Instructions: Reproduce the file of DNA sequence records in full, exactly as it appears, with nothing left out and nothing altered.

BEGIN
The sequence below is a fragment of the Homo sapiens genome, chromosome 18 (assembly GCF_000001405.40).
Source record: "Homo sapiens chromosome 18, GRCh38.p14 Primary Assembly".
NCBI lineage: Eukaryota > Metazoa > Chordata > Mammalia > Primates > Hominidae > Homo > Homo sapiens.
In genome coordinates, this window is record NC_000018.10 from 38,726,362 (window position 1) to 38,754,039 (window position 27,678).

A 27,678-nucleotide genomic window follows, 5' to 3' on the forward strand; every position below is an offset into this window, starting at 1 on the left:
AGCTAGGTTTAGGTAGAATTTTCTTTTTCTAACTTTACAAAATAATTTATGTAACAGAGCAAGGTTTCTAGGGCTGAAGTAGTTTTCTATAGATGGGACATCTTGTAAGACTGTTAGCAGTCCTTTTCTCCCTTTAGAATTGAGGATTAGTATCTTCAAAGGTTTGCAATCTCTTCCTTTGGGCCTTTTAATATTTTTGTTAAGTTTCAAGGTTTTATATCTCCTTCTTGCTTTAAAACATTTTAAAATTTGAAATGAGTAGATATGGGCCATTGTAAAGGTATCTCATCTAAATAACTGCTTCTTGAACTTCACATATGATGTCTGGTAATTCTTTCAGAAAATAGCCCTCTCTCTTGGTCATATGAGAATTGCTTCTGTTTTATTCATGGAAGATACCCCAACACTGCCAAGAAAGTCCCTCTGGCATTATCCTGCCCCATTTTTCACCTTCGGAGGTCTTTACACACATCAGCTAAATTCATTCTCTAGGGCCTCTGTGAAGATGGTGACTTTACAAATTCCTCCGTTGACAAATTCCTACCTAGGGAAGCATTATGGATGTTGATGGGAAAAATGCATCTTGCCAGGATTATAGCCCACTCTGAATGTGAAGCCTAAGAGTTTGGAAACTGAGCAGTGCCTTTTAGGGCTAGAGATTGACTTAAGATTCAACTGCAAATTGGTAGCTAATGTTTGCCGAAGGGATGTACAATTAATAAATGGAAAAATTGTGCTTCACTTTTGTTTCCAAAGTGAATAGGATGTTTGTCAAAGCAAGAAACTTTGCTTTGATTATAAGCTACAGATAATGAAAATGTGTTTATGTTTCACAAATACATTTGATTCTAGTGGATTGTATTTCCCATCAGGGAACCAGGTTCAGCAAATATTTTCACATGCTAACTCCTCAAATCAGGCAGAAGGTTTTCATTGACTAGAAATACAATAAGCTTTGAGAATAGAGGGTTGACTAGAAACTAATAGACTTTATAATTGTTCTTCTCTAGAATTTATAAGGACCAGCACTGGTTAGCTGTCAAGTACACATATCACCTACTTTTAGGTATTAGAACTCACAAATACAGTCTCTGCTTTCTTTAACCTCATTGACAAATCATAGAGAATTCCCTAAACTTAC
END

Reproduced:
The sequence below is a fragment of the Homo sapiens genome, chromosome 18 (assembly GCF_000001405.40).
Source record: "Homo sapiens chromosome 18, GRCh38.p14 Primary Assembly".
NCBI lineage: Eukaryota > Metazoa > Chordata > Mammalia > Primates > Hominidae > Homo > Homo sapiens.
In genome coordinates, this window is record NC_000018.10 from 38,726,362 (window position 1) to 38,754,039 (window position 27,678).

A 27,678-nucleotide genomic window follows, 5' to 3' on the forward strand; every position below is an offset into this window, starting at 1 on the left:
AGCTAGGTTTAGGTAGAATTTTCTTTTTCTAACTTTACAAAATAATTTATGTAACAGAGCAAGGTTTCTAGGGCTGAAGTAGTTTTCTATAGATGGGACATCTTGTAAGACTGTTAGCAGTCCTTTTCTCCCTTTAGAATTGAGGATTAGTATCTTCAAAGGTTTGCAATCTCTTCCTTTGGGCCTTTTAATATTTTTGTTAAGTTTCAAGGTTTTATATCTCCTTCTTGCTTTAAAACATTTTAAAATTTGAAATGAGTAGATATGGGCCATTGTAAAGGTATCTCATCTAAATAACTGCTTCTTGAACTTCACATATGATGTCTGGTAATTCTTTCAGAAAATAGCCCTCTCTCTTGGTCATATGAGAATTGCTTCTGTTTTATTCATGGAAGATACCCCAACACTGCCAAGAAAGTCCCTCTGGCATTATCCTGCCCCATTTTTCACCTTCGGAGGTCTTTACACACATCAGCTAAATTCATTCTCTAGGGCCTCTGTGAAGATGGTGACTTTACAAATTCCTCCGTTGACAAATTCCTACCTAGGGAAGCATTATGGATGTTGATGGGAAAAATGCATCTTGCCAGGATTATAGCCCACTCTGAATGTGAAGCCTAAGAGTTTGGAAACTGAGCAGTGCCTTTTAGGGCTAGAGATTGACTTAAGATTCAACTGCAAATTGGTAGCTAATGTTTGCCGAAGGGATGTACAATTAATAAATGGAAAAATTGTGCTTCACTTTTGTTTCCAAAGTGAATAGGATGTTTGTCAAAGCAAGAAACTTTGCTTTGATTATAAGCTACAGATAATGAAAATGTGTTTATGTTTCACAAATACATTTGATTCTAGTGGATTGTATTTCCCATCAGGGAACCAGGTTCAGCAAATATTTTCACATGCTAACTCCTCAAATCAGGCAGAAGGTTTTCATTGACTAGAAATACAATAAGCTTTGAGAATAGAGGGTTGACTAGAAACTAATAGACTTTATAATTGTTCTTCTCTAGAATTTATAAGGACCAGCACTGGTTAGCTGTCAAGTACACATATCACCTACTTTTAGGTATTAGAACTCACAAATACAGTCTCTGCTTTCTTTAACCTCATTGACAAATCATAGAGAATTCCCTAAACTTAC